The Scottish Coastal Rowing Association was formally constituted as the governing body for the developing sport at the first Anstruther Regatta. The Association is the governing body and class association for the developing sport, encourages community involvement in the construction and rowing of the St.Ayles skiff and maintains a Craft Register.

In October 2013 the St. Ayles Skiff was adopted for use by The New Zealand Coastal Rowing Association, the first such Association to be formally established outside Scotland.

Regattas and World Championships[edit]

The number of events for St. Ayles Skiffs has grown quickly since 2010 and many coastal communities now host their own inter-club racing regattas and social events.

Competitive events often include several categories, with races for varying age groups and for novices, encouraging wider community involvement. Race types have ranged from very short pursuit-style events to mass-start races over several kilometers.

St. Ayles Skiffs have also been rowed at events outside Scotland, including The Great River Race, The Great Tyne Row and, in June 2012, The Thames Diamond Jubilee Pageant.

In July 2013 the Scottish Coastal Rowing Association, together with local rowing clubs based on Loch Broom, hosted the first St Ayles Skiff World Championships in Ullapool. The event was attended by over 30 clubs from Scotland, England, the Netherlands, The United States and Tasmania and was formally opened by HRH The Princess Royal. Racing, which took place over several days, was held over a 2Km mass start course laid out on Loch Broom. In keeping with the spirit of Scottish Coastal Rowing the event also included a significant social element, allowing participants from the communities attending to meet and socialise together.

In July 2016 the Strangford Lough and Lecale Partnership, Scottish Coastal Rowing Association, Newry, Mourne and Down District Council and Ards and North Down Borough Council, together with local rowing clubs based on Strangford Lough and the Ards Peninsula hosted the world community, coastal rowing championships “Skiffie Worlds 2016”. The event was attended by 50 clubs from Scotland, England, Northern Ireland, the Netherlands, The United States, Canada and Tasmania. Racing took place over a 2km course on Strangford Lough at Delamont Country Park. The 2016 worlds were won by Dundrum Coastal Rowing Club[2], an affiliated club of Down Coastal Rowing Association[3]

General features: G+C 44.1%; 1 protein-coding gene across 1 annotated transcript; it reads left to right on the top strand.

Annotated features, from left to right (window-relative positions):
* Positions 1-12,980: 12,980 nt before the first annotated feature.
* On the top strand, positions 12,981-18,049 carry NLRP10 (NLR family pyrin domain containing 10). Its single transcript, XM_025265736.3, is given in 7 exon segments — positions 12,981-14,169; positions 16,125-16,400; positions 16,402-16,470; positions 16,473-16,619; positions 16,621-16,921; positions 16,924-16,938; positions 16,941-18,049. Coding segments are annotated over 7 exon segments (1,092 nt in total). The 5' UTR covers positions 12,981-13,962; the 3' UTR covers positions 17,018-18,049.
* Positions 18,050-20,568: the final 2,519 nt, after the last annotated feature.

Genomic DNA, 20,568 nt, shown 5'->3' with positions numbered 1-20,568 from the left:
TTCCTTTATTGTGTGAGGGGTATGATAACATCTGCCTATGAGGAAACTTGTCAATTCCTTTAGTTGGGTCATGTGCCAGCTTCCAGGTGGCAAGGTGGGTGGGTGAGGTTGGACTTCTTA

References[edit]

  • Prospectus, The Scottish Coastal Rowing Project, The Scottish Fisheries Museum, July 2009
  • http://scottishcoastalrowing.org/
  • http://skiffieworlds.wordpress.com/about/
  • Constitution, The Scottish Coastal Rowing Association, 2010
  • McLuckie, Kirsty (14 September 2013). "Scottish Coastal Rowing is growing in popularity in Scotland". The Scotsman. Edinburgh. Retrieved 7 March 2016.
  • Carrell, Severin (4 January 2013). "Coastal Rowing craze inspired by traditional Scottish fishing skiff". The Guardian. London. Retrieved 7 March 2016.
  • Donnelly, Brian. "Old hands help launch bid to bring back skiff regattas" The Herald, Glasgow, 1 November 2010
  • BBC "Countryfile", Report from Fife including footage of Anstruther regatta and interviews with participants, 9 June 2013
  • BBC "Reporting Scotland" feature on Scottish Coastal Rowing, 26 April 2013
  • Calder, David. "Scottish Coastal Rowing, a growing sport" The Caledonian Mercury, 1 August 2012
  • Calder, David. "Scottish Coastal Rowing, World Skiff Championships" The Caledonian Mercury, 9 July 2013